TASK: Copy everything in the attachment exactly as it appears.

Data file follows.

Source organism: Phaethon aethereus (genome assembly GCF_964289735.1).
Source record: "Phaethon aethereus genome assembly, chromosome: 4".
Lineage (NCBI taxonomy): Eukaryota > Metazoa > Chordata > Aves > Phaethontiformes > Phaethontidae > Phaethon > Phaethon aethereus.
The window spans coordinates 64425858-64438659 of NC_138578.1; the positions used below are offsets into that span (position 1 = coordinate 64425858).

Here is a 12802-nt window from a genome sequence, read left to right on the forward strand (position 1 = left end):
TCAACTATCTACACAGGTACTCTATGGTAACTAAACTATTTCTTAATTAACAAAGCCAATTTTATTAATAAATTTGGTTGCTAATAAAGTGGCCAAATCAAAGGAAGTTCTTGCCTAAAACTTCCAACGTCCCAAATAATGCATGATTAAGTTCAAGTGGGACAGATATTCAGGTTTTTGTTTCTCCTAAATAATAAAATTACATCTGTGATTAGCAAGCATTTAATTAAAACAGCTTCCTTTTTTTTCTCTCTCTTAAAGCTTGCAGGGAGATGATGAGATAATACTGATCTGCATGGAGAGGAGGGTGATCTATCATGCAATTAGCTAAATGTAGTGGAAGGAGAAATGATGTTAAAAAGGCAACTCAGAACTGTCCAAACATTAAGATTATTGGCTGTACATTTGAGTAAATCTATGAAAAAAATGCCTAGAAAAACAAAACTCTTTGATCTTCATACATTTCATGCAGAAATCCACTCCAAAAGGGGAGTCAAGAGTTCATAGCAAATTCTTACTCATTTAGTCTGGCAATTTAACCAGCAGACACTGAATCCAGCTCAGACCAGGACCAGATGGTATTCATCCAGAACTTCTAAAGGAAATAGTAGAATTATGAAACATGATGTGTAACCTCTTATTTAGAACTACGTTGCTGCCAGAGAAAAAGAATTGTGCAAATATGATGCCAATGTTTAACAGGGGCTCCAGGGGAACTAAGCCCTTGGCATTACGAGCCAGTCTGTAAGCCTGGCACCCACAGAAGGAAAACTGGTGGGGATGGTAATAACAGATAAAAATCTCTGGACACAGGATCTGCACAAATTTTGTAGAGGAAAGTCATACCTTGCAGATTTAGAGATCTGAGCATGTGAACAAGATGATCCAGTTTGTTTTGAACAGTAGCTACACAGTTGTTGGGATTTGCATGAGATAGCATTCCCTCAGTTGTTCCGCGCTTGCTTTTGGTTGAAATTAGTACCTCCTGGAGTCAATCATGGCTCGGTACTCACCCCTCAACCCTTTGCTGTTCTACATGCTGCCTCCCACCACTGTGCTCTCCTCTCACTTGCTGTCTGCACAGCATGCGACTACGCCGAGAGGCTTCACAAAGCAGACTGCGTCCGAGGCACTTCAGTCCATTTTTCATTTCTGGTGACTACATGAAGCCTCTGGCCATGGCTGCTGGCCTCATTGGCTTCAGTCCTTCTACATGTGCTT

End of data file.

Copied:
Source organism: Phaethon aethereus (genome assembly GCF_964289735.1).
Source record: "Phaethon aethereus genome assembly, chromosome: 4".
Lineage (NCBI taxonomy): Eukaryota > Metazoa > Chordata > Aves > Phaethontiformes > Phaethontidae > Phaethon > Phaethon aethereus.
The window spans coordinates 64425858-64438659 of NC_138578.1; the positions used below are offsets into that span (position 1 = coordinate 64425858).

Here is a 12802-nt window from a genome sequence, read left to right on the forward strand (position 1 = left end):
TCAACTATCTACACAGGTACTCTATGGTAACTAAACTATTTCTTAATTAACAAAGCCAATTTTATTAATAAATTTGGTTGCTAATAAAGTGGCCAAATCAAAGGAAGTTCTTGCCTAAAACTTCCAACGTCCCAAATAATGCATGATTAAGTTCAAGTGGGACAGATATTCAGGTTTTTGTTTCTCCTAAATAATAAAATTACATCTGTGATTAGCAAGCATTTAATTAAAACAGCTTCCTTTTTTTTCTCTCTCTTAAAGCTTGCAGGGAGATGATGAGATAATACTGATCTGCATGGAGAGGAGGGTGATCTATCATGCAATTAGCTAAATGTAGTGGAAGGAGAAATGATGTTAAAAAGGCAACTCAGAACTGTCCAAACATTAAGATTATTGGCTGTACATTTGAGTAAATCTATGAAAAAAATGCCTAGAAAAACAAAACTCTTTGATCTTCATACATTTCATGCAGAAATCCACTCCAAAAGGGGAGTCAAGAGTTCATAGCAAATTCTTACTCATTTAGTCTGGCAATTTAACCAGCAGACACTGAATCCAGCTCAGACCAGGACCAGATGGTATTCATCCAGAACTTCTAAAGGAAATAGTAGAATTATGAAACATGATGTGTAACCTCTTATTTAGAACTACGTTGCTGCCAGAGAAAAAGAATTGTGCAAATATGATGCCAATGTTTAACAGGGGCTCCAGGGGAACTAAGCCCTTGGCATTACGAGCCAGTCTGTAAGCCTGGCACCCACAGAAGGAAAACTGGTGGGGATGGTAATAACAGATAAAAATCTCTGGACACAGGATCTGCACAAATTTTGTAGAGGAAAGTCATACCTTGCAGATTTAGAGATCTGAGCATGTGAACAAGATGATCCAGTTTGTTTTGAACAGTAGCTACACAGTTGTTGGGATTTGCATGAGATAGCATTCCCTCAGTTGTTCCGCGCTTGCTTTTGGTTGAAATTAGTACCTCCTGGAGTCAATCATGGCTCGGTACTCACCCCTCAACCCTTTGCTGTTCTACATGCTGCCTCCCACCACTGTGCTCTCCTCTCACTTGCTGTCTGCACAGCATGCGACTACGCCGAGAGGCTTCACAAAGCAGACTGCGTCCGAGGCACTTCAGTCCATTTTTCATTTCTGGTGACTACATGAAGCCTCTGGCCATGGCTGCTGGCCTCATTGGCTTCAGTCCTTCTACATGTGCTT